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## Comment on

The GCD-LCM Formula## Hi Brent,

Can you please answer this question?

In a certain deck of cards, each card has a positive integer written on it. In a multiplication game, a child draws a card and multiplies the integer on the card by the next larger integer. If each possible product is between 15 and 200, then the least and greatest integers on the cards could be

(A) 3 and 15

(B) 3 and 20

(C) 4 and 13

(D) 4 and 14

(E) 5 and 14

## Key: The question says "..

Key: The question says "...each possible product is BETWEEN 15 and 200"

So, this means the products do no necessarily EQUAL 15 and 200

Let x be the number on the selected card.

So, x+1 = the next larger integer

Let's first test the LOWER LIMITS

We need (x)(x + 1) ≥ 15

Let's test some answer choices...

(A) 3 and 15

If x = 3, then (x + 1) = 4

Here, we get (x)(x + 1) = (3)(4) = 12

Since it is NOT the case that 12 ≥ 15, we know that the smallest number cannot be 3

ELIMINATE A and B

What about C?

(C) 4 and 13

If x = 4, then (x + 1) = 5

Here, we get (x)(x + 1) = (4)(5) = 20

Since it IS the case that 20 ≥ 15, we know that the smallest number must be 4

ELIMINATE E

Now let's test the UPPER LIMITS

We need (x)(x + 1) ≤ 20

(D) 4 and 14

If x = 14, then (x + 1) = 15

Here, we get (x)(x + 1) = (14)(15) = 210

Since it is NOT the case that 210 ≥ 200, we know that the biggest number cannot be 14

ELIMINATE D

By the process of elimination, the correct answer is C

Cheers,

Brent

## Hey Brent,

I have a DS question and I do not understand the thinking behind this one.

If -5x = –x – 2 + 58x, and x does not equal zero, does x = -9?

(1) x does not equal 7

(2) x is less than zero

The answer is E, but I can not find an explanation.

Kind regards,

Niek

## Hi Niek,

Hi Niek,

Sorry, but the equation in your question was spread out over about 10 lines.

I tried to reconstruct it (above), but it doesn't look right.

If you can tell be the equation, I'm sure I can help.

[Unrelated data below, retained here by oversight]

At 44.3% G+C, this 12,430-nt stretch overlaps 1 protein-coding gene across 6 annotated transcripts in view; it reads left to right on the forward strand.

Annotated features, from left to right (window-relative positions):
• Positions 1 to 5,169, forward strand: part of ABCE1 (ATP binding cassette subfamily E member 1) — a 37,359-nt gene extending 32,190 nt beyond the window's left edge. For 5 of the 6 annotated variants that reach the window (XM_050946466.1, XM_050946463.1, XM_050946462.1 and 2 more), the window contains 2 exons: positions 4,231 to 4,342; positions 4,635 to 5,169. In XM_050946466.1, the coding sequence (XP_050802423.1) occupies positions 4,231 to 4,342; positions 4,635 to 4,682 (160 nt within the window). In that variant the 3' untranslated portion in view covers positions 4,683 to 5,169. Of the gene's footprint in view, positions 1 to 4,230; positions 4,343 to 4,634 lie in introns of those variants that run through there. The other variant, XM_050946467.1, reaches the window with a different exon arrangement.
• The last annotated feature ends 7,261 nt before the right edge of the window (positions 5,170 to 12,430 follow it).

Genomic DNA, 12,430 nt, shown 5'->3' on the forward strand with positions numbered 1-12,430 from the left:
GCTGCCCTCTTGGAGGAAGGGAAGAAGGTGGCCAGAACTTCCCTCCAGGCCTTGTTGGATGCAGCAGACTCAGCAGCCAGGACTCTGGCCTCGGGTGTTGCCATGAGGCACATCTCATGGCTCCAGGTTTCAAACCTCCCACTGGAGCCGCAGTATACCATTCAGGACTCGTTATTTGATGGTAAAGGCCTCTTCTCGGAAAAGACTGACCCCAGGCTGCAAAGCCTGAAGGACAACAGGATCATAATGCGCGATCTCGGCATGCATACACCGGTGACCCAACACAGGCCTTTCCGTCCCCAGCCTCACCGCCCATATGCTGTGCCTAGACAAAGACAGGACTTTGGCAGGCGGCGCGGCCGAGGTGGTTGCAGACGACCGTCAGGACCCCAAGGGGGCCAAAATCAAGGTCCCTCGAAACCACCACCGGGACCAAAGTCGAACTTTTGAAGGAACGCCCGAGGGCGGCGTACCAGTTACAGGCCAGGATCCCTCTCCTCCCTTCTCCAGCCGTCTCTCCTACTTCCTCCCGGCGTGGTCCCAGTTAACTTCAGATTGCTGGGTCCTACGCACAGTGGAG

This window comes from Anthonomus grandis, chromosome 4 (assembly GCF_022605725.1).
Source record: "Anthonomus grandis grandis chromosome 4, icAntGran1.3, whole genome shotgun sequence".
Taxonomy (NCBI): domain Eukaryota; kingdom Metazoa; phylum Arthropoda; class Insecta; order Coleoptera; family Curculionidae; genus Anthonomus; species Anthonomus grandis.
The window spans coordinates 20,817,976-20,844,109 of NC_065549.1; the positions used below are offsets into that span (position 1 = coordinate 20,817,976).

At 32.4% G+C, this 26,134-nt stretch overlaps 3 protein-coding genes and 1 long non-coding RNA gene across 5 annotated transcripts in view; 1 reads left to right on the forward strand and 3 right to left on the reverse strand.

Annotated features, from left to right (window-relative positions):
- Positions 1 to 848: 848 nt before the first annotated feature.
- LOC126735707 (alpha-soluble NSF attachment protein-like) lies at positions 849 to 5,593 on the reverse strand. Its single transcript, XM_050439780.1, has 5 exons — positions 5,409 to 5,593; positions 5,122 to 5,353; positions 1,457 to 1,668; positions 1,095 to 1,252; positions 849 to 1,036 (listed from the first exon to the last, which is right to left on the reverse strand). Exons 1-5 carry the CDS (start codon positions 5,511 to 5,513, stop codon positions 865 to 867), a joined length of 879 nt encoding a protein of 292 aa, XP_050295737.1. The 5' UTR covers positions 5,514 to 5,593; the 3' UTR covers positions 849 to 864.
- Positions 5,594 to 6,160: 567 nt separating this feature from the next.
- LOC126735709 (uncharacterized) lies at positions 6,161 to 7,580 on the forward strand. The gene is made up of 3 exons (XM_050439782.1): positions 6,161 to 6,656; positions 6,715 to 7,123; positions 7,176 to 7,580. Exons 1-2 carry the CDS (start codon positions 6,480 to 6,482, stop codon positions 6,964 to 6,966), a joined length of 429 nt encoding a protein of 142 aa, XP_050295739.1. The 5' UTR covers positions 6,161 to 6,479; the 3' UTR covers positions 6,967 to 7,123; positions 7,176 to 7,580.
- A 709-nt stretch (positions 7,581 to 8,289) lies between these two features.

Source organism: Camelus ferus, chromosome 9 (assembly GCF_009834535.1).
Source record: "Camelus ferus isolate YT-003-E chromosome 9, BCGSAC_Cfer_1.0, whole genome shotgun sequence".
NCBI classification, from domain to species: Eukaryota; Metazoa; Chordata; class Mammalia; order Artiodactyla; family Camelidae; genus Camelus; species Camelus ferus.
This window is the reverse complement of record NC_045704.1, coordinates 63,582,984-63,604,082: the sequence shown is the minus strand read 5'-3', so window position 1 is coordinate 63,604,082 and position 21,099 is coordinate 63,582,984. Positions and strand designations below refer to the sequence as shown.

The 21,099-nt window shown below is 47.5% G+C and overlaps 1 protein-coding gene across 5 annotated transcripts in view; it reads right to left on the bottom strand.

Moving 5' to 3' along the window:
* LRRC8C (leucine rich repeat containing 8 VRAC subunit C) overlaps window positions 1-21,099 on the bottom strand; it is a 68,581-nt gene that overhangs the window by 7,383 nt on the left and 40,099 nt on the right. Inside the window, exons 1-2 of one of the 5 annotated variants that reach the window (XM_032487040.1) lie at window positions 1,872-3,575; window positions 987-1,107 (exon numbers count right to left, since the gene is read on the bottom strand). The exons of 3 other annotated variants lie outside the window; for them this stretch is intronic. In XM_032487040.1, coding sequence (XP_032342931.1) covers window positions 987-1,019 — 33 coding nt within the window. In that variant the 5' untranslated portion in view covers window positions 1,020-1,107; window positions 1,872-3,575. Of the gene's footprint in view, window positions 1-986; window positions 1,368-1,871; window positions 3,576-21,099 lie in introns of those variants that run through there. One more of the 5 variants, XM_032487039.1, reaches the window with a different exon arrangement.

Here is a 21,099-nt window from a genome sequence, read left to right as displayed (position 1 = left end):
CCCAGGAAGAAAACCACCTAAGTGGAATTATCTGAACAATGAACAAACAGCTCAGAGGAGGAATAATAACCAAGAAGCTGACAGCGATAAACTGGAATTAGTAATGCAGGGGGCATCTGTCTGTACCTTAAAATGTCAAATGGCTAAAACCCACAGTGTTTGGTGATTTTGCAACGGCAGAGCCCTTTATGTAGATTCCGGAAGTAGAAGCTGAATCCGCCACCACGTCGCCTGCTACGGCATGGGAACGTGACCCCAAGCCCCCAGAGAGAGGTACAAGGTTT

Cheers,

Brent

## Hi Brent,

In your video lessons, you teach how to find LCM and GCF for given numbers, however there are a lot of problems that require to do the opposite, to find pairs of possible numbers for given LCM. Do you have a video explaining how to do that? You mention that we should master it, however, I find it hard to master something without a method. I see lots of people on GMAT forum easily suggest pairs for a given LCM, however I cannot understand how to come up with such pairs fast.

## To find numbers that meet

To find numbers that meet certain criteria (LCM or GCD), we need to keep in mind what each term means.

For example, if N is the GCD of integers J and K, we know that:

- N is a divisor of J and K

- In other words, N is "hiding" in the prime factorization of J and K

- N is the BIGGEST divisor of both J and K

So, for example, let's find two values (J and K) with a GCD of 15

- So 15 is "hiding" in the prime factorization of J and K

- Since 15 = 3 x 5, we know that a 3 and a 5 are "hiding" in the prime factorization of J and K

We can write:

J = (3)(5)(?)(?)(?)

K = (3)(5)(?)(?)(?)

At this point, we can see there are many possibilities....

For example, we could have:

J = (3)(5) = 15

K = (3)(5) = 15

J and K could both be 15

Or we could have:

J = (3)(5)(2) = 30

K = (3)(5) = 15

Or we could have:

J = (3)(5)(2)(7) = 210

K = (3)(5) = 15

Or we could have:

J = (3)(5)(2) = 30

K = (3)(5)(11) = 165

Or we could have:

J = (3)(5) = 15

K = (3)(5)(2)(2)(2) = 120

Or we could have:

J = (3)(5)(5) = 75

K = (3)(5)(2)(2)(2) = 120

In GENERAL, here are some quick and pairs of values that satisfy a given condition:

If N is the GCD of integers J and K, then some easy pairs of values include:

J = N and K = N

J = N and K = some multiple of N

-------------------------------

Now let's examine LCMs

For example, if N is the LCM of integers J and K, we know that:

- J and K are both divisors N

- J and K are both "hiding" in the prime factorization of N

- N is the SMALLEST multiple of both J and K

So, for example, let's find two values (J and K) with an LCM of 120

120 = (2)(2)(2)(3)(5)

So, J and K are both "hiding" in the product (2)(2)(2)(3)(5)

At this point, we can see there are many possibilities....

For example, we could have:

J = (2)(2)(2) = 8

K = (3)(5) = 15

Or we could have:

J = (2)(2)(2)(3)(5) = 120

K = (2)(2)(2)(3)(5) = 120

Or we could have:

J = (2)(2)(5) = 20

K = (2)(2)(2)(3) = 24

etc

In GENERAL, here are some quick and pairs of values that satisfy a given condition:

If N is the LCM of integers J and K, then some easy pairs of values include:

J = N and K = N

J = N and K = some divisor of N

----------------------------

Does that help?

Cheers,

Brent

## https://gmatclub.com/forum/x

For this question, why is it wrong to solve it this way . Given 3x and 9y LCM is 81, x =27 and y=9. I assume this is because we don't know for certain x =27 and y=9?

## Question link: https:/

Question link: https://gmatclub.com/forum/x-and-y-are-positive-integers-if-the-greatest...

Your approach of choosing values is perfectly fine.

It's true that x = 27 and y = 9 satisfy the condition that the LCM of 3x and 9y is 81.

HOWEVER, the other condition is that the greatest common divisor (GCD) of x and 3y is 9

If x = 27 and y = 9, then the GCD of x and 3y is 27 (not 9)

Cheers,

Brent

## I think Brent is the best

## Ha! Thanks Dan!

Ha! Thanks Dan!

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